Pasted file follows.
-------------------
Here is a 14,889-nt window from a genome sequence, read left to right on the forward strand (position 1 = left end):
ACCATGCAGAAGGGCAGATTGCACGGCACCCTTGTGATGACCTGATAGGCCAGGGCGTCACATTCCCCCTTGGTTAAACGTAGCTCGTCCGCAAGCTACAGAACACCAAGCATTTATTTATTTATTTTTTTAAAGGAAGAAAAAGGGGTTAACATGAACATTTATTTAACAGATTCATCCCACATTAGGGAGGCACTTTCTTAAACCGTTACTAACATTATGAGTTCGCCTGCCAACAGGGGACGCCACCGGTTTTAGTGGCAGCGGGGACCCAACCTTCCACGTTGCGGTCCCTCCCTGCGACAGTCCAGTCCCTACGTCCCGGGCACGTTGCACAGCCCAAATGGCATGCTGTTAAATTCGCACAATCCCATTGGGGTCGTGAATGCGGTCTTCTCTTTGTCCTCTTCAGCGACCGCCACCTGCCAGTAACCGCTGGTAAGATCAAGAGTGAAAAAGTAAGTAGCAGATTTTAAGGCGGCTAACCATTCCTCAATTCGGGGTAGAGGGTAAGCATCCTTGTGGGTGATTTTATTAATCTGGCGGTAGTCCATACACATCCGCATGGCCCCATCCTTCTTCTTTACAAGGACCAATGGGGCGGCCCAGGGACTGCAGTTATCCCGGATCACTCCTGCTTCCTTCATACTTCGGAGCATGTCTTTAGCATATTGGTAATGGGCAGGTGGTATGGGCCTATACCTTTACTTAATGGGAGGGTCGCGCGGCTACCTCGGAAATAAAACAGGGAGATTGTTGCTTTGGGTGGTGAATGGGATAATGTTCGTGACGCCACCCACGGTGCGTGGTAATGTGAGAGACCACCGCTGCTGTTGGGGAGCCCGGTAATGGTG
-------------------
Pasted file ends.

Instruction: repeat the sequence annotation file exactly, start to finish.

Here is a 14,889-nt window from a genome sequence, read left to right on the forward strand (position 1 = left end):
ACCATGCAGAAGGGCAGATTGCACGGCACCCTTGTGATGACCTGATAGGCCAGGGCGTCACATTCCCCCTTGGTTAAACGTAGCTCGTCCGCAAGCTACAGAACACCAAGCATTTATTTATTTATTTTTTTAAAGGAAGAAAAAGGGGTTAACATGAACATTTATTTAACAGATTCATCCCACATTAGGGAGGCACTTTCTTAAACCGTTACTAACATTATGAGTTCGCCTGCCAACAGGGGACGCCACCGGTTTTAGTGGCAGCGGGGACCCAACCTTCCACGTTGCGGTCCCTCCCTGCGACAGTCCAGTCCCTACGTCCCGGGCACGTTGCACAGCCCAAATGGCATGCTGTTAAATTCGCACAATCCCATTGGGGTCGTGAATGCGGTCTTCTCTTTGTCCTCTTCAGCGACCGCCACCTGCCAGTAACCGCTGGTAAGATCAAGAGTGAAAAAGTAAGTAGCAGATTTTAAGGCGGCTAACCATTCCTCAATTCGGGGTAGAGGGTAAGCATCCTTGTGGGTGATTTTATTAATCTGGCGGTAGTCCATACACATCCGCATGGCCCCATCCTTCTTCTTTACAAGGACCAATGGGGCGGCCCAGGGACTGCAGTTATCCCGGATCACTCCTGCTTCCTTCATACTTCGGAGCATGTCTTTAGCATATTGGTAATGGGCAGGTGGTATGGGCCTATACCTTTACTTAATGGGAGGGTCGCGCGGCTACCTCGGAAATAAAACAGGGAGATTGTTGCTTTGGGTGGTGAATGGGATAATGTTCGTGACGCCACCCACGGTGCGTGGTAATGTGAGAGACCACCGCTGCTGTTGGGGAGCCCGGTAATGGTG